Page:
"This won't be a clear victory, or defeat, until we see what happens in the next regular election cycle."

Well technically Owens was around just long enough to vote for Health Care Reform, so yeah, that's a pretty clear defeat.

Jack McHugh said...

"More often than not the most important effect of an election is who gets defeated, not who gets elected. When a politician loses for 'doing the wrong thing' the incentives change for all of them."
Mackinac Center "Tea Party Activist Toolbox"

We're never going to “throw them all out” and replace them with virtuous paragons immune to the same incentives, so changing those incentives is the key. Doing so means sometimes just taking one one out and shooting him (or her) as an example to the rest. Figuratively speaking, of course.

DeDe's having a much greater impact on the system out of office than she ever would in office.

Jason Gillman said...

Anon 2:16 PM,

Glad you commented. In the very post that you boldly point out my name as someone who Lindsey Graham will not be afraid of... You kind of prove my point.

You insist an absolute, yet have not the courage to back it up with your own name. You have no "skin in the game" be it a real participation, or just simply putting words in your own mouth by making a statement attached to you permanently.

Lindsey Graham will not be afraid of me, but the drumbeat of conservatism is making a difference. I place my name on every measured hit towards that end, and in the end claim partial ownership to all victories or minor defeats, all the while operating from a set of conservative standards or principles.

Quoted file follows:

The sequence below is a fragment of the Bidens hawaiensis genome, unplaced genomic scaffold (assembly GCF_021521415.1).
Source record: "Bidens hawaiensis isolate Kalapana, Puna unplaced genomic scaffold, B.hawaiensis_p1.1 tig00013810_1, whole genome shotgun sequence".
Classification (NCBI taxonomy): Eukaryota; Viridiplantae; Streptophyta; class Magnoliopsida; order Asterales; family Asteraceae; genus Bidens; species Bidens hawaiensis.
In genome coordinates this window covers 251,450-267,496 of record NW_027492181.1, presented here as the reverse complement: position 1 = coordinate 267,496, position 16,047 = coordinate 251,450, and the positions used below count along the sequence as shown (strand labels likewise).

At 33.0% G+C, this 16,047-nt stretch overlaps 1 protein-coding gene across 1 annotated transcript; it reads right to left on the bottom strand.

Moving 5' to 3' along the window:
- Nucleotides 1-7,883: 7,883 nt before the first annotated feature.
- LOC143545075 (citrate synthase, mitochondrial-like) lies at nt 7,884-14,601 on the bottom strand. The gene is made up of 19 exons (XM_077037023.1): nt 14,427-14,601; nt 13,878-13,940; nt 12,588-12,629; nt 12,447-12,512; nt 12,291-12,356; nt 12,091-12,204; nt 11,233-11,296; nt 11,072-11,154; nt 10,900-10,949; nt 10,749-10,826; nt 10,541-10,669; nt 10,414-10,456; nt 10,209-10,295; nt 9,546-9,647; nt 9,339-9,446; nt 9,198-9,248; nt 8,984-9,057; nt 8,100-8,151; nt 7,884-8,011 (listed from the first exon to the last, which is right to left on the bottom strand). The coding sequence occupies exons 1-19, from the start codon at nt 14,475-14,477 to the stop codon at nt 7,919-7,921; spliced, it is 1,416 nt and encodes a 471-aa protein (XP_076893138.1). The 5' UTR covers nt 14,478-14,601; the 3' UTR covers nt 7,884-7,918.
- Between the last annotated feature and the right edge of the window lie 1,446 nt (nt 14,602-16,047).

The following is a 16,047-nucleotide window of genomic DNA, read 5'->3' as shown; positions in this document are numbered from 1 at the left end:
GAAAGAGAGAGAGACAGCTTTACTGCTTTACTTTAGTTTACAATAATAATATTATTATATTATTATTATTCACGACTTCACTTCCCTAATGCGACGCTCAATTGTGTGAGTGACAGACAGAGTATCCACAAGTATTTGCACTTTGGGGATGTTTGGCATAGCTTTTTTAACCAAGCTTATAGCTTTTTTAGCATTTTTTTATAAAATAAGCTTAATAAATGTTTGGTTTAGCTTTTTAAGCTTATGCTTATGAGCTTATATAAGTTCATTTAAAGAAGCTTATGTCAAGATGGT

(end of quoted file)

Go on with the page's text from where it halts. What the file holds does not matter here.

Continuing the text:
You will own nothing. You don't even have enough faith in your own words to sign them.

mike volpe said...

That's the point, Jason. At least, it's my point. What if the tea parties succeed and they remove Graham. Then what. It's proven to be effective with the base and not effective with the general population. So, you'll remove Graham and then have the replacement lose to the Dem. What exactly does that accomplish.

You aren't getting it. The general population isn't liking the message as much as you seem to think they do. Or better yet, you don't care what the general population thinks. As such, you will remake the Republican party into your image and that party won't win any elections.

Jason Gillman said...

LOL I'm not sure the Republican party would ever be in my image Mike.

in 1975, Ronald Reagan called for a revitalized Republican Party, "raising a banner of no pale pastels, but bold colors which make it unmistakably clear where we stand on all of the issues troubling the people."

The problem as the perception of what is Right or Left consistently moves further into the left those "moderates" who would capitulate rather than educate dull the edges of difference.

I want the best for our country as do most who would comment here or elsewhere. My argument is that the progressive policies of the left have no place in the votes of the Republicans.

If our economy or society tanks, let it rest squarely on the shoulders of those who craft such garbage as HR3962, or Cap and Trade legislation. But Republicans should not be counted as supporters, for if they are, then the distinctions will cause greater losses later.